Potential changes to election cycle

Potential changes to election cycle

Wokingham Borough is at the start of an Electoral Review by the Local Government Boundary Commission for England (LGBCE). What this means is that the LGBCE is looking at how many councillors the Borough needs in total, the number of area boundaries (“wards”) and where these are located, and how many councillors represent each ward. Alongside  this review, the Council’s Executive last night agreed to recommend to Council that we have a public consultation on whether the Borough should move to having whole-council elections.

At the moment, the Borough has a mix of different election frequency depending on where you live. For example, if you are in Earley, you live in a three-councillor ward, with elections held in three out of every four years to choose one of your three councillors. If you live in one part of Woodley, you have two councillors and have elections every two years – if you are in another part of Woodley, it is the same as Earley. And if you live in Charvil, you have one councillor and have Borough Council elections once every four years.

Due to changes in the law from several years ago, the Electoral Review will sweep away this system in favour of one of two options:

  • every ward has three councillors, and elections are held in three out of every four years (called ‘election-by-thirds’);
  • or wards can have one, two or three councillors, but with every councillor elected at the same time once every four years (known as ‘whole-council elections’).

The report considered last night set out pros and cons of each option.

The benefits of moving to all out elections set out included:

  • We are an outlier – out of 52 unitary authorities, Wokingham Borough is only one of 16 councils in England that still has election-by-thirds in some form. In November last year, the Local Government Association, which represents councils across the country, recommended that we consider moving to whole-council elections.
  • The cost and the disruption to the Council caused by having elections in three out of every four years is massive. Time is taken up preparing for elections, decisions can’t be taken during the election period, and tasks are put on hold as staff undertake election activities. Indeed, our senior officers estimate that whole-council elections would save more than £4.3million of Council Taxpayers’ money over four years. That’s the same as the total annual Council Tax from almost 2,200 Band D equivalent households.
  • Finally, election-by-thirds means all wards would have three councillors. The only way we could do this is to lump areas together that don’t have anything in common. Parts of Hurst could have to be combined together with Wokingham, and parts would be combined with Twyford. Sonning would have to join Woodley. Finchampstead and Wokingham Without could need to be split and put together with other neighbouring areas.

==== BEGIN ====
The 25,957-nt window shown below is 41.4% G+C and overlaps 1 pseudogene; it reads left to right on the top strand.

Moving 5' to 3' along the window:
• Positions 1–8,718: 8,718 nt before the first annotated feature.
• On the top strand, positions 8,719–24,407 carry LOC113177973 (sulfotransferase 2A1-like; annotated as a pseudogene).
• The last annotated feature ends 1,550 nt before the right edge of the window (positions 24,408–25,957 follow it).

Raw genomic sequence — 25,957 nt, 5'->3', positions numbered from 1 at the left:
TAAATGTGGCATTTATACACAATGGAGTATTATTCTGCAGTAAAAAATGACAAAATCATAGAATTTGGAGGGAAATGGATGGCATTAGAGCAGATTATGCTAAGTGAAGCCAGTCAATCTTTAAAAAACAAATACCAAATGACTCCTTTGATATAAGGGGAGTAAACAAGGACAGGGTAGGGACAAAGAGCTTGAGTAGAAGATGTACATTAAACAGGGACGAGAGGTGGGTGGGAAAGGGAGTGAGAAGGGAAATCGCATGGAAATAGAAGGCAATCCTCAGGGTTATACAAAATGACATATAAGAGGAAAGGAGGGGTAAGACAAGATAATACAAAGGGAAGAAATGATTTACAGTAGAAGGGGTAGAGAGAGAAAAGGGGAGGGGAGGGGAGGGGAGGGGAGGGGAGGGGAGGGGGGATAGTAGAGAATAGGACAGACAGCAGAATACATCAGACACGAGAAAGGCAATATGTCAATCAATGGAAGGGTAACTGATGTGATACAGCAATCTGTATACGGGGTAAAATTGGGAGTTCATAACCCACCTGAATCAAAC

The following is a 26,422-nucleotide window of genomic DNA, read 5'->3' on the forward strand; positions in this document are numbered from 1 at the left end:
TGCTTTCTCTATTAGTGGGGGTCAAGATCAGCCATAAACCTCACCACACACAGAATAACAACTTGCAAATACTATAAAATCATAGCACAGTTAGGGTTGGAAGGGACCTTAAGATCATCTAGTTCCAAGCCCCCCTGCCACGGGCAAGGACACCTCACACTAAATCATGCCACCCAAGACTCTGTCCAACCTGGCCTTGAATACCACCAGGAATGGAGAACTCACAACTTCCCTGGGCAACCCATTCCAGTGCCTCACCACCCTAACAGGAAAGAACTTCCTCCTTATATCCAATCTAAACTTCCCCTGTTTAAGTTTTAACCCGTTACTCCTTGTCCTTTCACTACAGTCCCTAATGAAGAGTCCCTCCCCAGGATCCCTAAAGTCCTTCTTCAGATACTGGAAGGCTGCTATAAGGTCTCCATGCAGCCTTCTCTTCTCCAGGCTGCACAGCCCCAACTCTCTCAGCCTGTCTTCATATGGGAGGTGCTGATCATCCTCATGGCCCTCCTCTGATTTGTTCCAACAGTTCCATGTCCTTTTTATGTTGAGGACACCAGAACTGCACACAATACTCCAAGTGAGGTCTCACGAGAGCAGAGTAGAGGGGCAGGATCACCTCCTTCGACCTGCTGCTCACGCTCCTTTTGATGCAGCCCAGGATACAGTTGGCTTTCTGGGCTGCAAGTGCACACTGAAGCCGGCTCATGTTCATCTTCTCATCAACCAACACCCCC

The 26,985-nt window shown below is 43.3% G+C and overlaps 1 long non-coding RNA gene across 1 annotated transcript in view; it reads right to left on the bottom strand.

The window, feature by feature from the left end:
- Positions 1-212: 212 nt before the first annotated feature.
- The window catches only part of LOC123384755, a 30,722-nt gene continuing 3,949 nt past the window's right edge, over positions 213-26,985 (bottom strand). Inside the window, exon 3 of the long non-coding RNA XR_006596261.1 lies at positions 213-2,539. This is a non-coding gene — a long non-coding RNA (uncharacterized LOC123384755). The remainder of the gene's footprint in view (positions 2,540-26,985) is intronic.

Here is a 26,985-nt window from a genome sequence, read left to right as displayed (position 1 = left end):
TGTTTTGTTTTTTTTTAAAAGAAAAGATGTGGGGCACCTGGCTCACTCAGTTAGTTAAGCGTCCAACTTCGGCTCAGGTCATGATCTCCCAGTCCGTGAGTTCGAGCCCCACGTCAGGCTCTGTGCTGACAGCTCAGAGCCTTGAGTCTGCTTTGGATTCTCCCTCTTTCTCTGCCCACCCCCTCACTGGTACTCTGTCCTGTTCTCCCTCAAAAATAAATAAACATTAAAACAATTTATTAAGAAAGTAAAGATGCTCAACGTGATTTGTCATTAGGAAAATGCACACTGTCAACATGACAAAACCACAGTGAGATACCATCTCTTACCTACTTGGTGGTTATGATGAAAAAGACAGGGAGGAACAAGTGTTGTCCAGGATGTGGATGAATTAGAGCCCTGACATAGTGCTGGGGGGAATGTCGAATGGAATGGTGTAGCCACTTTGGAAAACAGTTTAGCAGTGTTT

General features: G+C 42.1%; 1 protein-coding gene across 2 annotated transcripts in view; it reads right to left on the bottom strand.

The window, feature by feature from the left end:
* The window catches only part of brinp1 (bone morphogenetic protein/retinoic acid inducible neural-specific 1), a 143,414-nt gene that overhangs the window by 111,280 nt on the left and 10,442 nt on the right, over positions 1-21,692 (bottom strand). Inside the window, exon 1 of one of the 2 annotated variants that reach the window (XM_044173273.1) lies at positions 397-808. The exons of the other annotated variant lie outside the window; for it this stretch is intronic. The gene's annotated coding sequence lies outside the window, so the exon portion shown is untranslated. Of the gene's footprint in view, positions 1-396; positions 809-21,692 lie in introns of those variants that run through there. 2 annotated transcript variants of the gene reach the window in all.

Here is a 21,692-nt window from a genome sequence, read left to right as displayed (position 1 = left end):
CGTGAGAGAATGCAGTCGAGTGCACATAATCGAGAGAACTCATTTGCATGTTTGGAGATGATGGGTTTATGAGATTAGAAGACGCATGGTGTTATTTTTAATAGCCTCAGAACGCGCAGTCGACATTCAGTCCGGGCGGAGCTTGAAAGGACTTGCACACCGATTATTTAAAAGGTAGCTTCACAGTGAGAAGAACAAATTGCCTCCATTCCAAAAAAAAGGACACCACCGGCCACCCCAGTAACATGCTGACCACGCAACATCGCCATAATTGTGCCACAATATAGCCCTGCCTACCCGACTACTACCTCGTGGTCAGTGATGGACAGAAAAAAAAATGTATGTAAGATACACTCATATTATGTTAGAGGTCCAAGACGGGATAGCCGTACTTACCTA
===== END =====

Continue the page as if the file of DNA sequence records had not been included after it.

Some of the potential benefits of the elections by thirds are also set out in the report that Executive considered last night.

This is a brief outline of the arguments, and more information would be included in the public consultation. We would advertise the consultation, and I’d encourage you to share your views so that we get the right system of elections for Wokingham Borough.

Support for residents in need

Support for residents in need

Since the COVID-19 pandemic began, we have gone to great lengths to provide support and protection to residents who are most in need. This has put a significant strain on the Council’s budget, but thanks to years of sensible financial management, we have been able to weather the storm.

It’s important that we continue to safeguard the money you provide to us through your Council Tax. At the Council meeting on 20th January, councillors were informed about sound investments made by this Council that now generate almost £2.7m each year, or £36.62 per Band D equivalent home in the Borough. This money is that can go towards protecting the vital services you use without needing to massively increase taxes, fees or charges.

The pandemic has proved to be a difficult time for many in our community, with many finding themselves struggling for money. We don’t believe in spending taxpayers’ money on financial support for wealthier people who can help themselves, but we are always here to support those most in need. Over the last two years, we have handed out grants to individuals and small businesses which are going through difficulties.

At the Council meeting, councillors also heard about how we are maintaining the scheme to reduce the Council Tax of some of the least well-off by more than 75%. While the pandemic has meant that it is costing the Council more to do this, we believe that it is the right thing to do at this time.

The Council will always be here to help those in need. If you are struggling, please do not hesitate to contact us.